Krugman describes the syndrome stemming from bipartisan corporate domination, which is practically a forbidden topic.
Lessons of 1992
By PAUL KRUGMAN, Published: January 28, 2008
It’s starting to feel a bit like 1992 again. A Bush is in the White House, the economy is a mess, and there’s a candidate who, in the view of a number of observers, is running on a message of hope, of moving past partisan differences, that resembles Bill Clinton’s campaign 16 years ago.
Now, I’m not sure that’s a fair characterization of the 1992 Clinton campaign, which had a strong streak of populism, beginning with a speech in which Mr. Clinton described the 1980s as a “gilded age of greed.” Still, to the extent that Barack Obama 2008 does sound like Bill Clinton 1992, here’s my question: Has everyone forgotten what happened after the 1992 election?
Let’s review the sad tale, starting with the politics.
Whatever hopes people might have had that Mr. Clinton would usher in a new era of national unity were quickly dashed. Within just a few months the country was wracked by the bitter partisanship Mr. Obama has decried.
This bitter partisanship wasn’t the result of anything the Clintons did. Instead, from Day 1 they faced an all-out assault from conservatives determined to use any means at hand to discredit a Democratic president.
For those who are reaching for their smelling salts because Democratic candidates are saying slightly critical things about each other, it’s worth revisiting those years, simply to get a sense of what dirty politics really looks like.
No accusation was considered too outlandish: a group supported by Jerry Falwell put out a film suggesting that the Clintons had arranged for the murder of an associate, and The Wall Street Journal’s editorial page repeatedly hinted that Bill Clinton might have been in cahoots with a drug smuggler.
So what good did Mr. Clinton’s message of inclusiveness do him?
Meanwhile, though Mr. Clinton may not have run as postpartisan a campaign as legend has it, he did avoid some conflict by being strategically vague about policy. In particular, he promised health care reform, but left the business of producing an actual plan until after the election.
This turned out to be a disaster. Much has been written about the process by which the Clinton health care plan was put together: it was too secretive, too top-down, too politically tone-deaf. Above all, however, it was too slow. Mr. Clinton didn’t deliver legislation to Congress until Nov. 20, 1993 — by which time the momentum from his electoral victory had evaporated, and opponents had had plenty of time to organize against him.
The failure of health care reform, in turn, doomed the Clinton presidency to second-rank status. The government was well run (something we’ve learned to appreciate now that we’ve seen what a badly run government looks like), but — as Mr. Obama correctly says — there was no change in the country’s fundamental trajectory.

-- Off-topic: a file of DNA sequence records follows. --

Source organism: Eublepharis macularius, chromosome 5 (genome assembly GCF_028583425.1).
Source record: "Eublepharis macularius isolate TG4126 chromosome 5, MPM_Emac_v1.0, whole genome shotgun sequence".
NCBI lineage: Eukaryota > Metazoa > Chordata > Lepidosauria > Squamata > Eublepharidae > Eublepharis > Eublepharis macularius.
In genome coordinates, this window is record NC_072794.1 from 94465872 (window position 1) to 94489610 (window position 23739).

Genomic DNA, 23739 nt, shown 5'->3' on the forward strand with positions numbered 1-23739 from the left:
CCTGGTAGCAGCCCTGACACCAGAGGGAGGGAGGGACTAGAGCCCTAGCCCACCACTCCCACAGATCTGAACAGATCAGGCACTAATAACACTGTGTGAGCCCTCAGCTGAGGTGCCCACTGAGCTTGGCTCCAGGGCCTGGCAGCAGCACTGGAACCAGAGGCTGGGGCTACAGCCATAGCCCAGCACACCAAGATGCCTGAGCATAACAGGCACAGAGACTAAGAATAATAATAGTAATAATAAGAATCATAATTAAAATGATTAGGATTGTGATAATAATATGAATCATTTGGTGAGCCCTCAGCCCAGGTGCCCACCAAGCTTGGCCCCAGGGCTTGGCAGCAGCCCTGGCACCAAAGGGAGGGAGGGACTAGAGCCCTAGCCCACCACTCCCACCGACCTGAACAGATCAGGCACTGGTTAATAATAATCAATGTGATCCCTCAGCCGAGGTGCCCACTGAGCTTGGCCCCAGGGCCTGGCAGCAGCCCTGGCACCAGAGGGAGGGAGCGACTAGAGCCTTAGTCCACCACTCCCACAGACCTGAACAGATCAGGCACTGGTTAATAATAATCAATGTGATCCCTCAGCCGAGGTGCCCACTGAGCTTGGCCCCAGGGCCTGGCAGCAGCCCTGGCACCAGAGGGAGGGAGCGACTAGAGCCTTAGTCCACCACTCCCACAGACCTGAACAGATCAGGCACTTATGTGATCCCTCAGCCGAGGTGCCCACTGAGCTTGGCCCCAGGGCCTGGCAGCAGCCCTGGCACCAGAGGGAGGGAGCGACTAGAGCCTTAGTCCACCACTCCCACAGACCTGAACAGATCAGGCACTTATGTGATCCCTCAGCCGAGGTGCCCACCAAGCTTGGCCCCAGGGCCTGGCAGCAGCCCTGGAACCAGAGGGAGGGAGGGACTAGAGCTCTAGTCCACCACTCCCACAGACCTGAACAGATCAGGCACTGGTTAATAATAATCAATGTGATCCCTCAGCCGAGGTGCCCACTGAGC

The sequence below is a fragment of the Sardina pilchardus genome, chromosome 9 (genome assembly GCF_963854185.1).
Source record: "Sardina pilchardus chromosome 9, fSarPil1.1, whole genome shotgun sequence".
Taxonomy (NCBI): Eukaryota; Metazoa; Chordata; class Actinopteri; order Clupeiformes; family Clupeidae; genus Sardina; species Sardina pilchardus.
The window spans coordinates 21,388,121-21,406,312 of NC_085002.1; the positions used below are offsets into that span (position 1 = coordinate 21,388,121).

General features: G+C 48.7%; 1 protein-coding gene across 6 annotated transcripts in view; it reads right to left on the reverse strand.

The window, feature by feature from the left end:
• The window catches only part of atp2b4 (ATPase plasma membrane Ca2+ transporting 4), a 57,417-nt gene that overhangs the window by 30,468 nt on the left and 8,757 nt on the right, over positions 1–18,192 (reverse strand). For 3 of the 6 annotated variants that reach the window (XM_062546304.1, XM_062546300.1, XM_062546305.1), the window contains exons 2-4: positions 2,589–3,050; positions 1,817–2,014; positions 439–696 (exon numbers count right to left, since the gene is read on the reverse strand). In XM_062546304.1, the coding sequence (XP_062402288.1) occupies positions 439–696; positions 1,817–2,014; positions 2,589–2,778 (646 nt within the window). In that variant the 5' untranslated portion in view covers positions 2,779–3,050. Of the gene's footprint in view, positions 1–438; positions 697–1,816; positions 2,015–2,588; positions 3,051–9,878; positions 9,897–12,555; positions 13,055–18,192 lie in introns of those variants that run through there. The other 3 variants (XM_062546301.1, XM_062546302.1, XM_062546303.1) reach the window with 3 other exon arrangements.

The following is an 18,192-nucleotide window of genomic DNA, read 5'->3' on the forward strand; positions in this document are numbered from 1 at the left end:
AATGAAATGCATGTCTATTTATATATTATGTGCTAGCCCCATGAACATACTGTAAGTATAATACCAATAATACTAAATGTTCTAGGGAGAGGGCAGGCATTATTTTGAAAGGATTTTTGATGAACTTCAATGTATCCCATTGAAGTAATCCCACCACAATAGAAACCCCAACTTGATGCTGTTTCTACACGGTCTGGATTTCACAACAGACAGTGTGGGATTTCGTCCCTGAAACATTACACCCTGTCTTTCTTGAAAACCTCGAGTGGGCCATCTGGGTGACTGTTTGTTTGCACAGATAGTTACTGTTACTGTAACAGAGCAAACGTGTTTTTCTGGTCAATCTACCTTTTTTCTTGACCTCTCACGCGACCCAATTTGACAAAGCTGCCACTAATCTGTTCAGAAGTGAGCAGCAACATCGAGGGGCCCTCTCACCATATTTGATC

So what are the lessons for today’s Democrats?
First, those who don’t want to nominate Hillary Clinton because they don’t want to return to the nastiness of the 1990s — a sizable group, at least in the punditocracy — are deluding themselves. Any Democrat who makes it to the White House can expect the same treatment: an unending procession of wild charges and fake scandals, dutifully given credence by major media organizations that somehow can’t bring themselves to declare the accusations unequivocally false (at least not on Page 1).
The point is that while there are valid reasons one might support Mr. Obama over Mrs. Clinton, the desire to avoid unpleasantness isn’t one of them.
Second, the policy proposals candidates run on matter.
I have colleagues who tell me that Mr. Obama’s rejection of health insurance mandates — which are an essential element of any workable plan for universal coverage — doesn’t really matter, because by the time health care reform gets through Congress it will be very different from the president’s initial proposal anyway. But this misses the lesson of the Clinton failure: if the next president doesn’t arrive with a plan that is broadly workable in outline, by the time the thing gets fixed the window of opportunity may well have passed.
My sense is that the fight for the Democratic nomination has gotten terribly off track. The blame is widely shared. Yes, Bill Clinton has been somewhat boorish (though I can’t make sense of the claims that he’s somehow breaking unwritten rules, which seem to have been newly created for the occasion). But many Obama supporters also seem far too ready to demonize their opponents.
What the Democrats should do is get back to talking about issues — a focus on issues has been the great contribution of John Edwards to this campaign — and about who is best prepared to push their agenda forward. Otherwise, even if a Democrat wins the general election, it will be 1992 all over again. And that would be a bad thing.